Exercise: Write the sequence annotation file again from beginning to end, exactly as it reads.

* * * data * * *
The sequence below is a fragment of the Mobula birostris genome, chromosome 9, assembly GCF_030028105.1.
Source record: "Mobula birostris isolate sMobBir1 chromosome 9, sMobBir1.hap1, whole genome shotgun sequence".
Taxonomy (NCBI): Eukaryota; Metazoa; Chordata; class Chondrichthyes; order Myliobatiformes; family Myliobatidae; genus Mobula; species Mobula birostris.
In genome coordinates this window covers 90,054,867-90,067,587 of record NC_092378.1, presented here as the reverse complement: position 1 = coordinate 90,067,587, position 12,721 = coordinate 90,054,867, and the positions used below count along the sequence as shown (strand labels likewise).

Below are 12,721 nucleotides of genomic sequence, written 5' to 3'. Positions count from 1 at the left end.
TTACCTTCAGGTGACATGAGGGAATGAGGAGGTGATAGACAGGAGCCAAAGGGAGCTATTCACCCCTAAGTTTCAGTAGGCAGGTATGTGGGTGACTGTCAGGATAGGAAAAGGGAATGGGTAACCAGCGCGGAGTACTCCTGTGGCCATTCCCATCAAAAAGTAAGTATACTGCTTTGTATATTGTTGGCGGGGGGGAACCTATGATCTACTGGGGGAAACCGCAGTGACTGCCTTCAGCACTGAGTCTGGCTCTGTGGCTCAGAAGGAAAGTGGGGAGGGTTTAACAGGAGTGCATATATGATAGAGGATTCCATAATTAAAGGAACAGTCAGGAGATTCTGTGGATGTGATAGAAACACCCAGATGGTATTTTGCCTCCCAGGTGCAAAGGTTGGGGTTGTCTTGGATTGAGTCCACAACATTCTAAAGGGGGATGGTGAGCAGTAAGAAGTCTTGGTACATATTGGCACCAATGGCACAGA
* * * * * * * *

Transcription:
The sequence below is a fragment of the Mobula birostris genome, chromosome 9, assembly GCF_030028105.1.
Source record: "Mobula birostris isolate sMobBir1 chromosome 9, sMobBir1.hap1, whole genome shotgun sequence".
Taxonomy (NCBI): Eukaryota; Metazoa; Chordata; class Chondrichthyes; order Myliobatiformes; family Myliobatidae; genus Mobula; species Mobula birostris.
In genome coordinates this window covers 90,054,867-90,067,587 of record NC_092378.1, presented here as the reverse complement: position 1 = coordinate 90,067,587, position 12,721 = coordinate 90,054,867, and the positions used below count along the sequence as shown (strand labels likewise).

Below are 12,721 nucleotides of genomic sequence, written 5' to 3'. Positions count from 1 at the left end.
TTACCTTCAGGTGACATGAGGGAATGAGGAGGTGATAGACAGGAGCCAAAGGGAGCTATTCACCCCTAAGTTTCAGTAGGCAGGTATGTGGGTGACTGTCAGGATAGGAAAAGGGAATGGGTAACCAGCGCGGAGTACTCCTGTGGCCATTCCCATCAAAAAGTAAGTATACTGCTTTGTATATTGTTGGCGGGGGGGAACCTATGATCTACTGGGGGAAACCGCAGTGACTGCCTTCAGCACTGAGTCTGGCTCTGTGGCTCAGAAGGAAAGTGGGGAGGGTTTAACAGGAGTGCATATATGATAGAGGATTCCATAATTAAAGGAACAGTCAGGAGATTCTGTGGATGTGATAGAAACACCCAGATGGTATTTTGCCTCCCAGGTGCAAAGGTTGGGGTTGTCTTGGATTGAGTCCACAACATTCTAAAGGGGGATGGTGAGCAGTAAGAAGTCTTGGTACATATTGGCACCAATGGCACAGA